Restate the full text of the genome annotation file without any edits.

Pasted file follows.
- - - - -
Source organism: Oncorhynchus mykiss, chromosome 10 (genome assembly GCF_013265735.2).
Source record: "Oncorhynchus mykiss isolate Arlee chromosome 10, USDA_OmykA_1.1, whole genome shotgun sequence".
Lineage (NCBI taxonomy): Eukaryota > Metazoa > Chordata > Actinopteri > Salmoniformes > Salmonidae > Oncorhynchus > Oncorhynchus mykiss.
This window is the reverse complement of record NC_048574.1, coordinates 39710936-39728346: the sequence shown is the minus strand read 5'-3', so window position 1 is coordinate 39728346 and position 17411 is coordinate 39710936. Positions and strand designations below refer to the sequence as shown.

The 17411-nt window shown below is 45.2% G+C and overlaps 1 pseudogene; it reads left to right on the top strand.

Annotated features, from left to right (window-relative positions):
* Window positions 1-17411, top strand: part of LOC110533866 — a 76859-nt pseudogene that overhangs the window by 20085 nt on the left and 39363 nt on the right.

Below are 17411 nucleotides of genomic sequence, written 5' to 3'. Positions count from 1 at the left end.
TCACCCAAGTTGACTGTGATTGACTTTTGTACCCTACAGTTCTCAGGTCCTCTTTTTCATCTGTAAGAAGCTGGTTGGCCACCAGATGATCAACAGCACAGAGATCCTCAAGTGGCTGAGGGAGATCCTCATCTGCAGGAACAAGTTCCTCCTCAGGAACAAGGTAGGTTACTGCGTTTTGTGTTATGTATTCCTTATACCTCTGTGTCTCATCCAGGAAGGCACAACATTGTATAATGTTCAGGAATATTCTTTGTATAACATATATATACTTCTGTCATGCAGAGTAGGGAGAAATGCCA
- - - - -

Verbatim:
Source organism: Oncorhynchus mykiss, chromosome 10 (genome assembly GCF_013265735.2).
Source record: "Oncorhynchus mykiss isolate Arlee chromosome 10, USDA_OmykA_1.1, whole genome shotgun sequence".
Lineage (NCBI taxonomy): Eukaryota > Metazoa > Chordata > Actinopteri > Salmoniformes > Salmonidae > Oncorhynchus > Oncorhynchus mykiss.
This window is the reverse complement of record NC_048574.1, coordinates 39710936-39728346: the sequence shown is the minus strand read 5'-3', so window position 1 is coordinate 39728346 and position 17411 is coordinate 39710936. Positions and strand designations below refer to the sequence as shown.

The 17411-nt window shown below is 45.2% G+C and overlaps 1 pseudogene; it reads left to right on the top strand.

Annotated features, from left to right (window-relative positions):
* Window positions 1-17411, top strand: part of LOC110533866 — a 76859-nt pseudogene that overhangs the window by 20085 nt on the left and 39363 nt on the right.

Below are 17411 nucleotides of genomic sequence, written 5' to 3'. Positions count from 1 at the left end.
TCACCCAAGTTGACTGTGATTGACTTTTGTACCCTACAGTTCTCAGGTCCTCTTTTTCATCTGTAAGAAGCTGGTTGGCCACCAGATGATCAACAGCACAGAGATCCTCAAGTGGCTGAGGGAGATCCTCATCTGCAGGAACAAGTTCCTCCTCAGGAACAAGGTAGGTTACTGCGTTTTGTGTTATGTATTCCTTATACCTCTGTGTCTCATCCAGGAAGGCACAACATTGTATAATGTTCAGGAATATTCTTTGTATAACATATATATACTTCTGTCATGCAGAGTAGGGAGAAATGCCA